“They clearly don’t own a dachshund” she said.

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Freezing in the Heatwave

When my parents were looking for a house in the second half of the 1970s, their choice was influenced, in large part, by thoughts of self-sufficiency.  They bought the new house because it had been a smallholding, and they proceeded to grow vegetables on an industrial scale.  My teenage experience of ‘helping’ in the veg patch informs much of what I did when I started the Midlife Garden.   Initially, I was rebelling, trying to do things differently from what my father did, but increasingly I have come to grudgingly accept that much of what he did in the garden was actually sensible and effective. 

My father’s quest for self-sufficiency stemmed from the bad old days of the early seventies with the threat of nuclear war and the challenge of oil supplies from OPEC.  But these days not everyone looks back at the seventies with horror.  Our two erstwhile candidates for the post of Leader of the Conservative Party hark back to the election of 1979 and are in a race to the bottom to prove that they are the real Spirit of Thatcher, competing to see who can promise the lowest taxes, the most Grammar Schools and fewest immigrants. 

In 2022 my own desire to grow more veg has been sharpened by concerns similar to TOM’s, over oil prices, inflation and even the thought of nuclear obliteration.  So, in another nod to my parents’ efforts I have begun blanching and freezing our excess crops, starting with the peas.  In the past we have not always been as diligent as we could have been in preserving our full crop of veg.  Rumour has it we have had to import two thirds of our own vegetables. Only five words to describe that situation: That. Is. A. Dis. Grace.

Of course, at the Old Place we also raised pigs which meant a plentiful supply of meat for the family.  Our opening up of the Midlife Pork Market went some way to filling the freezer, but now that we eat less meat at MLG, we are more reliant on veg, so blanching and freezing is back the hot topic around here.

Unfortunately, it does not look as if we will have much surplus in many crops.  The beans are a case in question.  Very much the Rishi Sunaks of the veg patch, they were looking good at the start of July, but they have since bolted, appear increasingly desperate and are unlikely to be as successful as we first thought. 

Instead, we have a great crop of tomatoes (yes, it’s a good season for trusses, you will be pleased to hear).  And also peppers are doing well in the greenhouse.  But, if the tomatoes are on Trusses, they might struggle to find their way out of the greenhouse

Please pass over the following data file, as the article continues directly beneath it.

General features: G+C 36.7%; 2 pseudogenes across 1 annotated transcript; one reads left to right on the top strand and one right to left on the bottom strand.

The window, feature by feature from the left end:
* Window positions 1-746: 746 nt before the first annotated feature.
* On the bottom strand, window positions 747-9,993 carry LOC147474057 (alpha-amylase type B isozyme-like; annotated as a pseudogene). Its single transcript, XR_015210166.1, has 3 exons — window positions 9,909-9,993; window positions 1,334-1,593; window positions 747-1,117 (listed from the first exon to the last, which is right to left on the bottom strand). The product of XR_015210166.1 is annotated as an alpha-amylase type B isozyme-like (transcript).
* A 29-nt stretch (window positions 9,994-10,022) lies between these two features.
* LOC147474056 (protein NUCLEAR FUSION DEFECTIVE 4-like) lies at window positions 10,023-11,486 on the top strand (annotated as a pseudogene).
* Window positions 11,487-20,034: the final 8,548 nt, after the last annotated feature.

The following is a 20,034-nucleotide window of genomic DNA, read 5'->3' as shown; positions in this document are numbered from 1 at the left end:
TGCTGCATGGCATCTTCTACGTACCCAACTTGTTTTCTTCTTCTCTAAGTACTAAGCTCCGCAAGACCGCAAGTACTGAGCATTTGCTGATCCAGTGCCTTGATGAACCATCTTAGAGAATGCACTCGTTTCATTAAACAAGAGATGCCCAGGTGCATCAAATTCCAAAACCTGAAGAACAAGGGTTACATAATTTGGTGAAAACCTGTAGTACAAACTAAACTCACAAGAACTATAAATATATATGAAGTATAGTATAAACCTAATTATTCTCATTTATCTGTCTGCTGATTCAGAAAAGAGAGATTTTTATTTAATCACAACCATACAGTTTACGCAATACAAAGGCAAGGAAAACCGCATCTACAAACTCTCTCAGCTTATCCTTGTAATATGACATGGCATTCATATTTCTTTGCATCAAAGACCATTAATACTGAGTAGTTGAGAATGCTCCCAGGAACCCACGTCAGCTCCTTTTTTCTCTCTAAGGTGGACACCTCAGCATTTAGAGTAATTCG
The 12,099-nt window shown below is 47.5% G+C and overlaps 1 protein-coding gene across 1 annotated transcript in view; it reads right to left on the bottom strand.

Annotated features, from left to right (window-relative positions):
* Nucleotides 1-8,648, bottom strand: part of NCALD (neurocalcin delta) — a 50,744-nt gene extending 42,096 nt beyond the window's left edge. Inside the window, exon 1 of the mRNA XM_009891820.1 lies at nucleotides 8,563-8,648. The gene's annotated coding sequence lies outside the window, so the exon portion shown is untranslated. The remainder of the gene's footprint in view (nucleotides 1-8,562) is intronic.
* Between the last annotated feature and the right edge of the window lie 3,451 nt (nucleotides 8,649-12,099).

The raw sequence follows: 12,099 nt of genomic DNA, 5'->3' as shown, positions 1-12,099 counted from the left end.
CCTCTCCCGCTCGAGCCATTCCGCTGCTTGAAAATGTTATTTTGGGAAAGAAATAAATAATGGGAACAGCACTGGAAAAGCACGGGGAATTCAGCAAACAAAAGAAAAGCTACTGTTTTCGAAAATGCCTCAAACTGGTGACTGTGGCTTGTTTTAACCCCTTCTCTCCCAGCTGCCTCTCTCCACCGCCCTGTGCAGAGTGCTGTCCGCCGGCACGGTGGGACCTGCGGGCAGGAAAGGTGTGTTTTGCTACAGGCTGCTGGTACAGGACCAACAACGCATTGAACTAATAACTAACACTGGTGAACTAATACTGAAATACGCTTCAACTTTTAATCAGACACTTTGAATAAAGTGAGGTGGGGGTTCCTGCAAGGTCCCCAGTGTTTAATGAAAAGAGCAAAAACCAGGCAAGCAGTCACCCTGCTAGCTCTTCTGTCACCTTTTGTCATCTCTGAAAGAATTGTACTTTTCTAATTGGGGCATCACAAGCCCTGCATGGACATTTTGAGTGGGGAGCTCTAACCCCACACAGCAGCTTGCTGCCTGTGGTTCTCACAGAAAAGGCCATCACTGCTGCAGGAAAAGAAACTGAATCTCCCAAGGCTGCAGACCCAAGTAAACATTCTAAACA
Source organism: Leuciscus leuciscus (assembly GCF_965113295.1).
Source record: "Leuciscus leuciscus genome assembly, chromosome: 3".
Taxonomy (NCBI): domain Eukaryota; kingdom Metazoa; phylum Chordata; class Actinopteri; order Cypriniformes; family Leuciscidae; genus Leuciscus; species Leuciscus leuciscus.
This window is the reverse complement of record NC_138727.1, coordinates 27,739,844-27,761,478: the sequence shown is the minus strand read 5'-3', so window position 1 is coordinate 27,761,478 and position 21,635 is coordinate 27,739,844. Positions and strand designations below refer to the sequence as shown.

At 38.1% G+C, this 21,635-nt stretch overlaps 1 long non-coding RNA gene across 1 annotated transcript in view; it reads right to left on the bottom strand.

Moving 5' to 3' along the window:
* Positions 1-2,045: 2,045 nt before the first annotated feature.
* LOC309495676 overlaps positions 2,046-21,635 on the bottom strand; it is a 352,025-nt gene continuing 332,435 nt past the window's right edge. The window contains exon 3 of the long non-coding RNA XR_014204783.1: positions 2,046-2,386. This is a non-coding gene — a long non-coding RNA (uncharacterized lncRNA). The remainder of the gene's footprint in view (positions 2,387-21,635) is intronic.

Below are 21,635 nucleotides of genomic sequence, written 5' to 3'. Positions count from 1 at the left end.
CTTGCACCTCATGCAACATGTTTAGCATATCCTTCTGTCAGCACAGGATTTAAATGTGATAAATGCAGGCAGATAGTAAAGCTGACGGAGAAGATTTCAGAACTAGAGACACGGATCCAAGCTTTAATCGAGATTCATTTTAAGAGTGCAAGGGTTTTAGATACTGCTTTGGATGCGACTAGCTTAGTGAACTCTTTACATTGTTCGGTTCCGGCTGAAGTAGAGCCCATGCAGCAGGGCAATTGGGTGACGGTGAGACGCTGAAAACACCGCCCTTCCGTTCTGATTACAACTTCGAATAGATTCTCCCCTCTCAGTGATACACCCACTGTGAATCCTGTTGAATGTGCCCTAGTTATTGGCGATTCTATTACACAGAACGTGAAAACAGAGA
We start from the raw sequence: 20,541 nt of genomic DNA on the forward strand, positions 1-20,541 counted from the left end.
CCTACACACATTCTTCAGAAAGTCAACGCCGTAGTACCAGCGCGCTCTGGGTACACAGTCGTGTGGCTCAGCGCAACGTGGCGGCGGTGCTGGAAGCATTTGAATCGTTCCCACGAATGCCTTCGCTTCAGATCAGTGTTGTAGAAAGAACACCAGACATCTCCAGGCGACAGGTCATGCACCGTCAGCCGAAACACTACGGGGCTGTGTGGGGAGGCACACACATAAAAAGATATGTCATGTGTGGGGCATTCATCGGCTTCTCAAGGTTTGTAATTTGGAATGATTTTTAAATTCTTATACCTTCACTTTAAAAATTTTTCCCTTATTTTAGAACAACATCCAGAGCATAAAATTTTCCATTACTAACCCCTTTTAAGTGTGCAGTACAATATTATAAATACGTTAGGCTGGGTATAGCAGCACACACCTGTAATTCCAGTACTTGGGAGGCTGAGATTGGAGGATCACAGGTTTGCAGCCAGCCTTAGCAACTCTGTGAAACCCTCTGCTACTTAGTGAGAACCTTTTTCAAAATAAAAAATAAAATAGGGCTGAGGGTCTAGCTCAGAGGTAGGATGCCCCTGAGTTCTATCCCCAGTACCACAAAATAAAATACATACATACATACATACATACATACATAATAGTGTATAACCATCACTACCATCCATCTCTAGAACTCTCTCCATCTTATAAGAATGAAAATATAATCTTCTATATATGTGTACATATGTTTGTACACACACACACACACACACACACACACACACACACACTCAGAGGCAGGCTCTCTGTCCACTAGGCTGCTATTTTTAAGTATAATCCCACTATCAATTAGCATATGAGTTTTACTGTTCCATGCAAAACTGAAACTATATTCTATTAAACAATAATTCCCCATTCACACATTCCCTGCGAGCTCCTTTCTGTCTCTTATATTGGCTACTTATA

While the indoors is thriving, the hot dry spell has left the raised beds looking arid and many crops are wilting.  But fear not, as many online trolls have pointed out, it is no worse than the “Long Hot Summer of 76”, so why worry?  Don’t be distracted by so-called experts at the Met Office (what do they know?).  Let’s get back to the 70s, when we elected our first female Prime Minister.  Maybe that is what the Midlife Garden needs: Iron Lady II – the War on Garden Waste.  Blanche and Freeze to our heart’s desire, and let’s party like it’s 1979.

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Provenance

First Tomatoes

The other day Mrs B came home with a new cook book. This not an entirely unusual occurrence: we both enjoy discovering new recipes, and Mrs B owns a Bookshop. You do the Math. Home Food, is written by Olia Hercules. She is Ukrainian, co-founder of #cookforukraine and in this, her latest book, she details many simple, delicious recipes. There was one that we were both drawn to describing a novel way of cooking aubergine, which was as simple as it was surprising. It involved steaming the aubergine whole for 40 minutes. That was it.

The (not particularly) tricky part of the recipe was making a dressing with which to smother the halved vegetable and provide some flavour to the mushy flesh inside. It was easy and yet so filled with flavour, and most of the ingredients were simple store cupboard items, like soy sauce, wine vinegar, lime juice, sesame oil and sesame seeds. And to add extra staisfaction to our implementation of the recipe, it also listed items which we could readily harvest from the garden, such as chillis and garlic, which has cropped early and heavy this year. I have over forty good bulbs, all produced from the bulbs I grew last year, so it has not only been plentiful, but virtually free, too.

But the pièce de résistance came at the end of the recipe, when the author instructed me to add some chopped mint. Thisis a bit of a no-brainer, as mint grows like a weed in any kitchen garden, and at this time of year it is young and zingy in its flavour. But, in a twist that was straight out of an M&S food advert, the author had decided to take it to another level and admitted that for the picture in the book, she had “got all fancy”, gone a bit rogue, and added some Peruvian mint. Now, I have have grown this for some years, but it is the first time I have ever seen Peruvian, or Black Mint as an ingredient in a mainstream cook book. So, after picking my spring onions, I stopped off in the greenhouse to pick a few leaves. It provided a subtly different flavour and look to the meal, but it also provided a massive geographical shift and validation for my persistence in growing apparently niche herbs from around the world.

The recipe also needed a spring onion, and lo and behold, I have a row of sping onions in the veg patch, so I just pottered out and pulled a couple.

This year, the Black Mint, Korean Mint and Pipiche (‘Bolivian Corander’) all germinated extremely well and we looked as if we would be getting a fine crop with plenty of seedlings to give to friends. It seemed that, unlike many of our seedlings, our Herbal Foreign Legion seemed immune to the local slugs, so I potted them on with little fear for the consequences. But the local slime balls had either rapidly developed their taste for overseas food, or had simply been playing a waiting game, as one morning I came out to see the pots decimated by the sluggy thugs. I gave my herbs made a tactical retreat to the relative safety of the greenhouse, potted on some of the previous rejects and have managed to nurture some replacements which are ‘doing well’.